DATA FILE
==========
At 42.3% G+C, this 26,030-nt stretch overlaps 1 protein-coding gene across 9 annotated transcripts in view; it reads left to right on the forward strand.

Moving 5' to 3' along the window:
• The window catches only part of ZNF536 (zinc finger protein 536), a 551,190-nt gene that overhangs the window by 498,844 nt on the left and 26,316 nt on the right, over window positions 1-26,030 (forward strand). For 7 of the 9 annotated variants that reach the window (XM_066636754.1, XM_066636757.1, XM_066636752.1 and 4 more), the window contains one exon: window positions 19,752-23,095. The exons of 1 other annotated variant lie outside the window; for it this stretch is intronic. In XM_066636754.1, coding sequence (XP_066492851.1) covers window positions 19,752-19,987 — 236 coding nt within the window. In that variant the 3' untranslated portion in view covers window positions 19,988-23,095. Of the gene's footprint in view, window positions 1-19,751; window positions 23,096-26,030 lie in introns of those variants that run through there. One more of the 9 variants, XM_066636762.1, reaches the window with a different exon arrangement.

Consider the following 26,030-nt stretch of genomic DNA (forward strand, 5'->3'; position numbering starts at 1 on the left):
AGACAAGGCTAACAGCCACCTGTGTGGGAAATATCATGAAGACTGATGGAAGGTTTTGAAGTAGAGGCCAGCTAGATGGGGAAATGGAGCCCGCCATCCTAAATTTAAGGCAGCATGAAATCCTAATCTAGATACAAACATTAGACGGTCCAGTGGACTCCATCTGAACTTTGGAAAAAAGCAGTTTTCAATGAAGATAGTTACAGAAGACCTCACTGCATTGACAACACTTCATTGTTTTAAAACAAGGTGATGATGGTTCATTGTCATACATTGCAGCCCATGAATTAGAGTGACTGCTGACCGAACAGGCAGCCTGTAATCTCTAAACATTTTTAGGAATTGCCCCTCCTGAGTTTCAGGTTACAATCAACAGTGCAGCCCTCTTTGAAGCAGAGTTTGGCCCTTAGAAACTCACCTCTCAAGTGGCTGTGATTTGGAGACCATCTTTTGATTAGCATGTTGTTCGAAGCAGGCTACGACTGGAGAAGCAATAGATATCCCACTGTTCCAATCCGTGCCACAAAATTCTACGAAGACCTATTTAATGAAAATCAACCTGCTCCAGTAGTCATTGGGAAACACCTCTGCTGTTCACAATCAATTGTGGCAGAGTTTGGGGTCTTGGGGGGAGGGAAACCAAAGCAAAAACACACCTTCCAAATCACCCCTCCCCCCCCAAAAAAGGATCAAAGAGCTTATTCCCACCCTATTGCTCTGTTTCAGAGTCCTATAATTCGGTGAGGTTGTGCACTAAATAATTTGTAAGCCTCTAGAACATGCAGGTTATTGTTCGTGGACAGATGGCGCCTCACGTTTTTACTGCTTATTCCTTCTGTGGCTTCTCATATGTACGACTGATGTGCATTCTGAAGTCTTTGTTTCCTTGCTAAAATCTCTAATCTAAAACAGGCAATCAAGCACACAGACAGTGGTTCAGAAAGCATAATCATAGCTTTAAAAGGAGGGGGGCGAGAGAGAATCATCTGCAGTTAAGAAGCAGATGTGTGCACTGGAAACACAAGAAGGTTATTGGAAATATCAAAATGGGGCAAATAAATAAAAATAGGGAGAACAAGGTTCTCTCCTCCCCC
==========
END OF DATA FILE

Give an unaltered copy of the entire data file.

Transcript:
At 42.3% G+C, this 26,030-nt stretch overlaps 1 protein-coding gene across 9 annotated transcripts in view; it reads left to right on the forward strand.

Moving 5' to 3' along the window:
• The window catches only part of ZNF536 (zinc finger protein 536), a 551,190-nt gene that overhangs the window by 498,844 nt on the left and 26,316 nt on the right, over window positions 1-26,030 (forward strand). For 7 of the 9 annotated variants that reach the window (XM_066636754.1, XM_066636757.1, XM_066636752.1 and 4 more), the window contains one exon: window positions 19,752-23,095. The exons of 1 other annotated variant lie outside the window; for it this stretch is intronic. In XM_066636754.1, coding sequence (XP_066492851.1) covers window positions 19,752-19,987 — 236 coding nt within the window. In that variant the 3' untranslated portion in view covers window positions 19,988-23,095. Of the gene's footprint in view, window positions 1-19,751; window positions 23,096-26,030 lie in introns of those variants that run through there. One more of the 9 variants, XM_066636762.1, reaches the window with a different exon arrangement.

Consider the following 26,030-nt stretch of genomic DNA (forward strand, 5'->3'; position numbering starts at 1 on the left):
AGACAAGGCTAACAGCCACCTGTGTGGGAAATATCATGAAGACTGATGGAAGGTTTTGAAGTAGAGGCCAGCTAGATGGGGAAATGGAGCCCGCCATCCTAAATTTAAGGCAGCATGAAATCCTAATCTAGATACAAACATTAGACGGTCCAGTGGACTCCATCTGAACTTTGGAAAAAAGCAGTTTTCAATGAAGATAGTTACAGAAGACCTCACTGCATTGACAACACTTCATTGTTTTAAAACAAGGTGATGATGGTTCATTGTCATACATTGCAGCCCATGAATTAGAGTGACTGCTGACCGAACAGGCAGCCTGTAATCTCTAAACATTTTTAGGAATTGCCCCTCCTGAGTTTCAGGTTACAATCAACAGTGCAGCCCTCTTTGAAGCAGAGTTTGGCCCTTAGAAACTCACCTCTCAAGTGGCTGTGATTTGGAGACCATCTTTTGATTAGCATGTTGTTCGAAGCAGGCTACGACTGGAGAAGCAATAGATATCCCACTGTTCCAATCCGTGCCACAAAATTCTACGAAGACCTATTTAATGAAAATCAACCTGCTCCAGTAGTCATTGGGAAACACCTCTGCTGTTCACAATCAATTGTGGCAGAGTTTGGGGTCTTGGGGGGAGGGAAACCAAAGCAAAAACACACCTTCCAAATCACCCCTCCCCCCCCAAAAAAGGATCAAAGAGCTTATTCCCACCCTATTGCTCTGTTTCAGAGTCCTATAATTCGGTGAGGTTGTGCACTAAATAATTTGTAAGCCTCTAGAACATGCAGGTTATTGTTCGTGGACAGATGGCGCCTCACGTTTTTACTGCTTATTCCTTCTGTGGCTTCTCATATGTACGACTGATGTGCATTCTGAAGTCTTTGTTTCCTTGCTAAAATCTCTAATCTAAAACAGGCAATCAAGCACACAGACAGTGGTTCAGAAAGCATAATCATAGCTTTAAAAGGAGGGGGGCGAGAGAGAATCATCTGCAGTTAAGAAGCAGATGTGTGCACTGGAAACACAAGAAGGTTATTGGAAATATCAAAATGGGGCAAATAAATAAAAATAGGGAGAACAAGGTTCTCTCCTCCCCC